The 24th edition of the Portland Chamber Music Festival wraps up with a concert this Saturday, and artistic director Jennifer Elowitch’s style is to go out with a flourish.
Elowitch will also go out with her tried-and-true formula of scheduling three works, opening and closing with well-known European composers and using the middle slot to spotlight a contemporary.
She’s opening with a set of very early 20th-century art songs by Alban Berg, featuring soprano Tony Arnold. The middle piece is “Gumboots,” written for clarinet and string quartet by David Bruce, a contemporary British composer. “Gumboots” was commissioned for a 2008 Carnegie Hall performance featuring Todd Palmer on clarinet. Palmer has been Elowitch’s go-to clarinetist since the festival’s inception, and he’ll play the work in Portland this Saturday.
The concert (and 2017 season) will conclude with Antonin Dvorak’s Serenade for Strings, a lushly melodic 1875 work that remains a favorite with classical audiences. It will also involve 12 musicians – very large for a chamber ensemble.
“We think of each summer season as a celebration, and it’s fun to end the two weeks with a big piece that’s a party for the audience and for us,” Elowitch told me. “In this case, we’ve programmed the fantastic Dvorak Serenade for Strings –something we’ve never played at the festival in 24 seasons. There will be 12 of us performing the Dvorak, including four excellent local players joining us for the occasion. This includes two players from the DaPonte String Quartet, one from the Portland Piano Trio and another who recently retired from the New York Philharmonic and moved to Portland.”
This concert takes place at 7:30 p.m. Aug. 19 at the Abromson Community Education Center, 88 Bedford St., on the University of Southern Maine’s Portland campus. Call 800-320-0257 or visit PCMF.org.
“I’m just a saloon piano player,” insists Bob Milne, Sunday’s guest artist at The Temple at Ocean Park, the southernmost section of Old Orchard Beach.
Others are more effusive. When he recorded sessions of ragtime and boogie-woogie for the Library of Congress in 2004, he was described as “a national treasure.” The U.S. State Department has called on him to be a cultural ambassador for our country’s musical heritage.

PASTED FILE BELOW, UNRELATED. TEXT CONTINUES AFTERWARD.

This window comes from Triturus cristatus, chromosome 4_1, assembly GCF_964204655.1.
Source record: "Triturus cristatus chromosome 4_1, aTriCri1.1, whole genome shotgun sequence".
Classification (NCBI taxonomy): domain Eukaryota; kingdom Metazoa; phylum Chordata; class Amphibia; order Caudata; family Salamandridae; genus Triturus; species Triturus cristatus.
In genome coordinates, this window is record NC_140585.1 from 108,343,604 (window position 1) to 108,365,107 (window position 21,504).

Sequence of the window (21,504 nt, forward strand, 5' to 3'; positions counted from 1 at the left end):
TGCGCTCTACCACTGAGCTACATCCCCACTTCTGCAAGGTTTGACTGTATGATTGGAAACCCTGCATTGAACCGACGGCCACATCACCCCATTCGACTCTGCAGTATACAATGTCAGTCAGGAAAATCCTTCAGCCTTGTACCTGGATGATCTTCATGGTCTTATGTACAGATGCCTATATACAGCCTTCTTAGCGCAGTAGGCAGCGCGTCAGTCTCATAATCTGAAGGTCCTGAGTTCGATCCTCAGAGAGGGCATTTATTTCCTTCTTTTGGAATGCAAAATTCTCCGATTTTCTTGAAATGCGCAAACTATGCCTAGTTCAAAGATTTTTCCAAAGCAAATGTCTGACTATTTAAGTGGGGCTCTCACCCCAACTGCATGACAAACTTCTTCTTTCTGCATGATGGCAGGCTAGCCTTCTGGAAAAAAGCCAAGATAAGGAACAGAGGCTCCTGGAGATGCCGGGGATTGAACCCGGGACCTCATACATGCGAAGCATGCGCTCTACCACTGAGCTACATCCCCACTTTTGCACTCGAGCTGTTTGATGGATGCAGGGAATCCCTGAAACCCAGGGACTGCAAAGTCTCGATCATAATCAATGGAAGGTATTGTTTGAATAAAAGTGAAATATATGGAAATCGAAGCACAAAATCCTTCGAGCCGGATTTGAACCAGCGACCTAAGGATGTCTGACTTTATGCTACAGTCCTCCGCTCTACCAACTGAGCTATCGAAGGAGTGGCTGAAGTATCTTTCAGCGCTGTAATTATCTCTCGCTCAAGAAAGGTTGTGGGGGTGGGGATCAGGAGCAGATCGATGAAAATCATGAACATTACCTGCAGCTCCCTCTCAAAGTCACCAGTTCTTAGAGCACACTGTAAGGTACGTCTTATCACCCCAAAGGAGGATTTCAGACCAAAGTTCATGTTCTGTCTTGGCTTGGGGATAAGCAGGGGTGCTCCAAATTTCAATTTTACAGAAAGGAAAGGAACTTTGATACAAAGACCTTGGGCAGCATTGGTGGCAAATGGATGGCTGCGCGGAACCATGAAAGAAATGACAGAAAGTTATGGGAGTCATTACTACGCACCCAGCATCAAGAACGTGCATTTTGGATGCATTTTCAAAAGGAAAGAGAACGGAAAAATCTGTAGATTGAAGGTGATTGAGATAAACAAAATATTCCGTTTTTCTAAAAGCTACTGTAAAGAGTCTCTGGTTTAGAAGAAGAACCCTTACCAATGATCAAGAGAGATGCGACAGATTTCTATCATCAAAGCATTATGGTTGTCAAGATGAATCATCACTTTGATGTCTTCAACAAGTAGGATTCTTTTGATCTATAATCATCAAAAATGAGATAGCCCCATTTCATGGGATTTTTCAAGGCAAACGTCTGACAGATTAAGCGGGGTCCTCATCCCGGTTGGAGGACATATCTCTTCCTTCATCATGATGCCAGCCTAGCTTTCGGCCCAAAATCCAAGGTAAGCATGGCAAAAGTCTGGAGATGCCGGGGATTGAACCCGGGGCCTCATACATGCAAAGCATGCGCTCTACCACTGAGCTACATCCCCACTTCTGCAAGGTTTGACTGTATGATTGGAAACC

Ragtime and boogie-woogie are Milne’s stock in trade, and he’s been touring and recording since the early 1990s. As America’s premier authority on ragtime performance, Milne conducts an annual Ragtime Retreat for musicians. He’s also a master storyteller, and performances are peppered with info about his art form and its traditions.
(Milne has also been involved in telling another great American tale, as composer and lyricist for “The Legend of Sleepy Hollow,” a full-length operatic adaptation of the famous Washington Irving short story of the same title.)
The Temple is one of Maine’s most interesting and historic performing spaces. A huge octagonal wooden edifice with a fully visible interior frame, The Temple has served the Ocean Park Association – an affiliate of the Chautauqua movement –every summer since 1881.
Catch Bob Milne at The Temple, 50 Temple Ave. in Old Orchard Beach, at 7:30 p.m. Aug. 20. Call 934-9068.
“Newsies,” a rousing Disney show set in New York more than 100 years ago, wraps up Maine State Music Theatre’s season in Brunswick. It runs through Aug. 26.